Principal Investigators

    Dr F Buss


    University of Cambridge

    Contact information of lead PI


    United Kingdom

    Title of project or programme

    Investigating the role of Myosin VI in quality control of mitochondria linked to Parkinson's disease pathology

    Source of funding information


    Total sum awarded (Euro)

    € 733,816

    Start date of award


    Total duration of award in years


    The project/programme is most relevant to:

    Parkinson's disease & PD-related disorders


    Research Abstract

    In this project we will investigate the molecular function of the actin-based motor protein myosin VI in mitochondrial quality control. Defects in mitochondrial turnover are closely linked to Parkinson’s disease (PD), the second most common neurodegenerative disorder. A hereditary form of PD is caused by mutations in the E3 ubiquitin ligase Parkin; this protein has been shown to mediate selective autophagy of damaged mitochondria, called mitophagy. Several lines of evidence and data from published large-scale whole genome studies suggest a functional link between Parkin and myosin VI and its cargo adaptors. To test this hypothesis and analyse the link between myosin VI and Parkin in more detail we will use in situ proximity labeling and a combination of confocal fluorescence microscopy, live cell and super-resolution microscopy as well as electron microscopy. To determine the requirement of myosin VI and its adaptor proteins for Parkin-mediated mitophagy, we will use siRNA KD cells, KO cells created by CRISPR/Cas9 genome editing, primary fibroblasts and neurons from our myosin VI KO mouse as well as iPS cells generated from human PD patient fibroblasts. In addition we will employ multiple approaches to assess whether loss of myosin VI or its adaptor proteins affects mitophagy and thereby leads to an accumulation of damaged mitochondria with reduced function.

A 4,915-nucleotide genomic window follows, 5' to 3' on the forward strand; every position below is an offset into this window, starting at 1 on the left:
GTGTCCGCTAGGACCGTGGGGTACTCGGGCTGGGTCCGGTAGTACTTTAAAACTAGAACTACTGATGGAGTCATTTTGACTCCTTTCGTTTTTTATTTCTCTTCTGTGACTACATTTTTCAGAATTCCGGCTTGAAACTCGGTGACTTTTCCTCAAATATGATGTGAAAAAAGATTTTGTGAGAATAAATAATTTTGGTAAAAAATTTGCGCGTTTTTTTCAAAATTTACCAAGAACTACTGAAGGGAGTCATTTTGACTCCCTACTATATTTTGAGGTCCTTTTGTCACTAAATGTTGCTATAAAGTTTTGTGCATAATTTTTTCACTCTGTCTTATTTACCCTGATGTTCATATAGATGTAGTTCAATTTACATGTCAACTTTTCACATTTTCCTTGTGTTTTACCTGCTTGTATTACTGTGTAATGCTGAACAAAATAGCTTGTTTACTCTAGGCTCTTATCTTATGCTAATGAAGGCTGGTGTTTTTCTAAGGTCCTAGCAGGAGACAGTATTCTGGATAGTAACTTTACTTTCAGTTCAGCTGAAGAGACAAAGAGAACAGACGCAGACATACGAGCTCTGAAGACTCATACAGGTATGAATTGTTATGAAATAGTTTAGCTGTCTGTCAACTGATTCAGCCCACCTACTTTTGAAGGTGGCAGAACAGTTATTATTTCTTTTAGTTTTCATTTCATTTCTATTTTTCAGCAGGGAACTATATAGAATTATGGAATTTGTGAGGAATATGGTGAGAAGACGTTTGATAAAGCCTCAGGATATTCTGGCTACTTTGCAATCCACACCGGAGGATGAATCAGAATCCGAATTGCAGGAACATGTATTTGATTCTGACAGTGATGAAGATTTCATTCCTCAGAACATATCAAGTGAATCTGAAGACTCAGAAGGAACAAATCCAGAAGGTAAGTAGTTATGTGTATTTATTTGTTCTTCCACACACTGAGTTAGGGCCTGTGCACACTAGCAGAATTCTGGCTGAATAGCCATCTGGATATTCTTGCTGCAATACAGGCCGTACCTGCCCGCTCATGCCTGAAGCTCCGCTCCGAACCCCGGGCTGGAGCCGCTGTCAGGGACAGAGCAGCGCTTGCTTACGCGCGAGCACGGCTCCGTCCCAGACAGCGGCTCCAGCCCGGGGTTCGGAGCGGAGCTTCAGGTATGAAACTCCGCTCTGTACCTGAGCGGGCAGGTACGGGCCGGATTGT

Lay Summary

    Further information available at:

Types: Investments > €500k
Member States: United Kingdom
Diseases: Parkinson's disease & PD-related disorders
Years: 2016
Database Categories: N/A
Database Tags: N/A

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